Yesterday I spoke to a reader who has been struggling to hang onto her sobriety. She is able to go alcohol-free for weeks at a time but then drinks for reasons she doesn’t understand. Each time it happens she can feel herself make the decision to drink again, but doesn’t know why she does it.
“I am a strong person,” she said. “I have always been strong and can handle anything. Why can’t I get this?”
Here is what I have learned about being a strong person: it’s easy to fool ourselves. We mistakenly think we are being strong when we don’t get upset, don’t let things bother us, and then press on despite discomfort. “Suck it up” we tell ourselves, and then somehow we find a way to keep going.That looks like strength on the outside, but in truth it is denial. True strength is dealing with these things, not stuffing them down and refusing to acknowledge how we really feel.
When we deny reality for the sake of appearing strong, we are destroying ourselves from within. We live with some niggling discomfort we can’t name (refusing to address the real cause), and so look for relief in some acceptable form. This is how it started for me – a glass of wine before bed worked so well at first. It relaxed me, comforted, and brought on sleep. I kicked ass in the world all day, then came home and kicked off my heels and enjoyed a lovely glass of wine – a perfectly reasonable strategy. A glass of wine a day is even said to be healthy so no need for concern.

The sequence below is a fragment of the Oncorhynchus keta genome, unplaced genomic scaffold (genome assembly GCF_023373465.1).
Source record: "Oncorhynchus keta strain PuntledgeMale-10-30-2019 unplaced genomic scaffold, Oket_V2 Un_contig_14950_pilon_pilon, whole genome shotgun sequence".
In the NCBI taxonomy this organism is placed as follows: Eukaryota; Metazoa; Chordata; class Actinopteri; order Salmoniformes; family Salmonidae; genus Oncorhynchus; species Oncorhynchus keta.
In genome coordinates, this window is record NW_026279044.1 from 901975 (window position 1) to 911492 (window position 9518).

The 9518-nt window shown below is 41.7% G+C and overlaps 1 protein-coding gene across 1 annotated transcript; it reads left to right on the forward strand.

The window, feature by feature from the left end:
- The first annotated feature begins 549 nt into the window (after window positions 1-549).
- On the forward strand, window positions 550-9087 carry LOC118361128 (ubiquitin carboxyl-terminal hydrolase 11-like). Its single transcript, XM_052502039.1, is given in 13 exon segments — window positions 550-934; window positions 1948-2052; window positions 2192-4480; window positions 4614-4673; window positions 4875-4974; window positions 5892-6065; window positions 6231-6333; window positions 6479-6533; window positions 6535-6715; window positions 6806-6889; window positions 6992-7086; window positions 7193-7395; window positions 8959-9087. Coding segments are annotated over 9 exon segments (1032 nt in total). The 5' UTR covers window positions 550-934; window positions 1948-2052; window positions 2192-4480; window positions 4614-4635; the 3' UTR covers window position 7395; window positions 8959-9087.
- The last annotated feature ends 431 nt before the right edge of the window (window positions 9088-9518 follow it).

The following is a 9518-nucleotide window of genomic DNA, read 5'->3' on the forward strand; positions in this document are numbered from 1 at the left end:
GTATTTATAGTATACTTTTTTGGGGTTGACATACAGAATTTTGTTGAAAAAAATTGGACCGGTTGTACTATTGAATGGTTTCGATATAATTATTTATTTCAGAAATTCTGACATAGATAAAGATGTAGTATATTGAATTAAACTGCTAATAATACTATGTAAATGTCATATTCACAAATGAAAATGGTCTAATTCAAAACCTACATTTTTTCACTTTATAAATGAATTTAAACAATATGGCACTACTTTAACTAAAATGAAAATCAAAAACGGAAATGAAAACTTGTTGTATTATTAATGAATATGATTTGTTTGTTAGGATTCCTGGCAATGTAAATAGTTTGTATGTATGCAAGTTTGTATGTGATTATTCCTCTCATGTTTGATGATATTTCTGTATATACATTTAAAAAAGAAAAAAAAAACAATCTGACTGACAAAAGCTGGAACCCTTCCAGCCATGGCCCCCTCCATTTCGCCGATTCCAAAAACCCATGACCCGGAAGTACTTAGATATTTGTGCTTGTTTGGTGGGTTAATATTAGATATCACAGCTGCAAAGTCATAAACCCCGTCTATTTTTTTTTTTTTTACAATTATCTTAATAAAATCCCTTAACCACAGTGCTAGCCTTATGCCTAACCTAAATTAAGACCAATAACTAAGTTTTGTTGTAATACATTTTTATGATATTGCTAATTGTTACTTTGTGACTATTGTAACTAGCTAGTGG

But over the years….
One glass a night became two or three or more and the wine glasses got larger and the bottles became boxes. I couldn’t quit, or even cut back. Each morning I vowed to quit, but by mid day I’d found a reason why it was important to still drink that day: if something good happened I needed to celebrate, if something bad happened I needed comforting, and if nothing at all happened I drank out of boredom.
I felt the same bewilderment as my friend: I am so strong. Why can’t I stop drinking?
Two reasons: because the illusion of strength I’d cultivated depended on a release valve, and because the addictive nature of alcohol caused it to become the one and only release I wanted. I was caught in a vicious cycle that was camouflaged (and perpetuated) by the outward appearance of achievement and strength.
It is easy to think that life is perfect except for the black mark of the addictive element, and if we can just get rid of the wine (or drugs or roulette or shopping or Chigaco-style popcorn – whatever is being stuffed into the void) then everything will be finally, fully perfect. That’s it, that’s all.